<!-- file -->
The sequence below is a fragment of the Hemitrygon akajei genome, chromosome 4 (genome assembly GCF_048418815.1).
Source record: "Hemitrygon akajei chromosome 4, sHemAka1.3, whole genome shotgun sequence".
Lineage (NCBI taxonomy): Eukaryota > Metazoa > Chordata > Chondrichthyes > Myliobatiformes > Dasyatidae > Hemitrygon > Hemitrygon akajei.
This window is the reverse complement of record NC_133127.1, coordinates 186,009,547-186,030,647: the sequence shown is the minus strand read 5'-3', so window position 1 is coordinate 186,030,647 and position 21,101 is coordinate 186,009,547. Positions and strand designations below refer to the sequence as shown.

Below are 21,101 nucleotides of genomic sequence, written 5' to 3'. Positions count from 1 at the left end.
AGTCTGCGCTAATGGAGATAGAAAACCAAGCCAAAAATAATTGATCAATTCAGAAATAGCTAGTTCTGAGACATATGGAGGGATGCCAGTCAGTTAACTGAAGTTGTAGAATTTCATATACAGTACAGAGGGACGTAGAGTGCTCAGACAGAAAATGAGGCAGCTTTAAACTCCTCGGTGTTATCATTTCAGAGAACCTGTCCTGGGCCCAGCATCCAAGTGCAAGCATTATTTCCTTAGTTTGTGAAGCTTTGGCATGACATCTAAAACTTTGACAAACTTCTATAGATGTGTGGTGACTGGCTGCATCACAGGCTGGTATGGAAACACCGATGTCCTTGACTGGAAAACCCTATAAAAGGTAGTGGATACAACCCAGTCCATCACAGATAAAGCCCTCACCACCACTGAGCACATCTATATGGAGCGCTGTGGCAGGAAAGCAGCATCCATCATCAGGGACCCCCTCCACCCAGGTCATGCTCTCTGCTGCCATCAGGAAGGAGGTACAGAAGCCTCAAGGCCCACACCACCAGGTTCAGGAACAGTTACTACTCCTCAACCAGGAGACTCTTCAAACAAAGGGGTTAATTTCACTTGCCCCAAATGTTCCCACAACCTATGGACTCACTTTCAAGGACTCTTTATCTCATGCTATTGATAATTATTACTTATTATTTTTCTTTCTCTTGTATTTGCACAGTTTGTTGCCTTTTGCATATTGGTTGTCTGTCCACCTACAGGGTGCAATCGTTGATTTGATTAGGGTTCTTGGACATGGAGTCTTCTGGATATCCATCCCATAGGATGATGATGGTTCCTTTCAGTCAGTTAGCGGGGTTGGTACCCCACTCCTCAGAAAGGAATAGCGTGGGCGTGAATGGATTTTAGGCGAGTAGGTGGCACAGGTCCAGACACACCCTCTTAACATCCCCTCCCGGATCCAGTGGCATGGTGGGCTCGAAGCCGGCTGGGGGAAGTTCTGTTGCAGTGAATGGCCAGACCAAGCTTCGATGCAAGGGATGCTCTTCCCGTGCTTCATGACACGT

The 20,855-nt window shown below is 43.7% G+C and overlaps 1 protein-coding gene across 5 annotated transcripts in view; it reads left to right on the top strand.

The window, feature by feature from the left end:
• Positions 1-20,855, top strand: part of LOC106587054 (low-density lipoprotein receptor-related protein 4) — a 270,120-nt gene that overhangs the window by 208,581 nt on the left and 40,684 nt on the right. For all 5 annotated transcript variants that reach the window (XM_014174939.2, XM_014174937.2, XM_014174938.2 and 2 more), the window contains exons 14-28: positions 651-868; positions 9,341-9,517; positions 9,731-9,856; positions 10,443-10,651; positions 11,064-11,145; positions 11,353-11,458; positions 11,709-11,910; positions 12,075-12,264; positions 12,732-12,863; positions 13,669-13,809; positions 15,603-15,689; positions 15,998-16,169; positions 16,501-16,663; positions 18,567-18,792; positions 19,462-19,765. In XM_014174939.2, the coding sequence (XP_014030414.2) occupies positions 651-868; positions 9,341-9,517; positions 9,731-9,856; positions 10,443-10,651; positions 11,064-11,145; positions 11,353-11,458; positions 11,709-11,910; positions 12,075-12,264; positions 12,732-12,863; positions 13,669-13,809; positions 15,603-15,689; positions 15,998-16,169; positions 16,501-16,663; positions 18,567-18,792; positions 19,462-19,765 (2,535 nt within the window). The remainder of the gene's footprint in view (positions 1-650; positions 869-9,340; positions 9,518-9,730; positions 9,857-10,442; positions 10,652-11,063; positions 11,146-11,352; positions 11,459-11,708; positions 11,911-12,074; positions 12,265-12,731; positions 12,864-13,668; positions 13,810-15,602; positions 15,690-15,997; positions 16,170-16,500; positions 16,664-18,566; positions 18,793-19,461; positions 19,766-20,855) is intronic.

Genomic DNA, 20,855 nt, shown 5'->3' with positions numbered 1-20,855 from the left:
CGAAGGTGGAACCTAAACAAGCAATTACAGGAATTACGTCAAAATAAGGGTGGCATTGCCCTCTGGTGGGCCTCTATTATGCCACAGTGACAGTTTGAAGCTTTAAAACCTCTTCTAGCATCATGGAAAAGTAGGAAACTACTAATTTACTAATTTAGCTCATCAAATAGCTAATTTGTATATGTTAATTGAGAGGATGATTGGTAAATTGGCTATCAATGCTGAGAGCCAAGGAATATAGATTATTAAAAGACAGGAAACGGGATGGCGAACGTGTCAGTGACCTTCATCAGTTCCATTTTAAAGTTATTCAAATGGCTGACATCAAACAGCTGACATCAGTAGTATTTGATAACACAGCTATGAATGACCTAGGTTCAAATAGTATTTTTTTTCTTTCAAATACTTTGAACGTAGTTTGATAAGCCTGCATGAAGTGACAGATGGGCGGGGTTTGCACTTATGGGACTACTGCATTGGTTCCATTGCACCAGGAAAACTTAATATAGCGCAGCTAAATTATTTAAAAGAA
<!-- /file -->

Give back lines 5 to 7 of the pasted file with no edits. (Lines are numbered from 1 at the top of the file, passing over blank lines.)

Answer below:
Below are 21,101 nucleotides of genomic sequence, written 5' to 3'. Positions count from 1 at the left end.
AGTCTGCGCTAATGGAGATAGAAAACCAAGCCAAAAATAATTGATCAATTCAGAAATAGCTAGTTCTGAGACATATGGAGGGATGCCAGTCAGTTAACTGAAGTTGTAGAATTTCATATACAGTACAGAGGGACGTAGAGTGCTCAGACAGAAAATGAGGCAGCTTTAAACTCCTCGGTGTTATCATTTCAGAGAACCTGTCCTGGGCCCAGCATCCAAGTGCAAGCATTATTTCCTTAGTTTGTGAAGCTTTGGCATGACATCTAAAACTTTGACAAACTTCTATAGATGTGTGGTGACTGGCTGCATCACAGGCTGGTATGGAAACACCGATGTCCTTGACTGGAAAACCCTATAAAAGGTAGTGGATACAACCCAGTCCATCACAGATAAAGCCCTCACCACCACTGAGCACATCTATATGGAGCGCTGTGGCAGGAAAGCAGCATCCATCATCAGGGACCCCCTCCACCCAGGTCATGCTCTCTGCTGCCATCAGGAAGGAGGTACAGAAGCCTCAAGGCCCACACCACCAGGTTCAGGAACAGTTACTACTCCTCAACCAGGAGACTCTTCAAACAAAGGGGTTAATTTCACTTGCCCCAAATGTTCCCACAACCTATGGACTCACTTTCAAGGACTCTTTATCTCATGCTATTGATAATTATTACTTATTATTTTTCTTTCTCTTGTATTTGCACAGTTTGTTGCCTTTTGCATATTGGTTGTCTGTCCACCTACAGGGTGCAATCGTTGATTTGATTAGGGTTCTTGGACATGGAGTCTTCTGGATATCCATCCCATAGGATGATGATGGTTCCTTTCAGTCAGTTAGCGGGGTTGGTACCCCACTCCTCAGAAAGGAATAGCGTGGGCGTGAATGGATTTTAGGCGAGTAGGTGGCACAGGTCCAGACACACCCTCTTAACATCCCCTCCCGGATCCAGTGGCATGGTGGGCTCGAAGCCGGCTGGGGGAAGTTCTGTTGCAGTGAATGGCCAGACCAAGCTTCGATGCAAGGGATGCTCTTCCCGTGCTTCATGACACGT

The 20,855-nt window shown below is 43.7% G+C and overlaps 1 protein-coding gene across 5 annotated transcripts in view; it reads left to right on the top strand.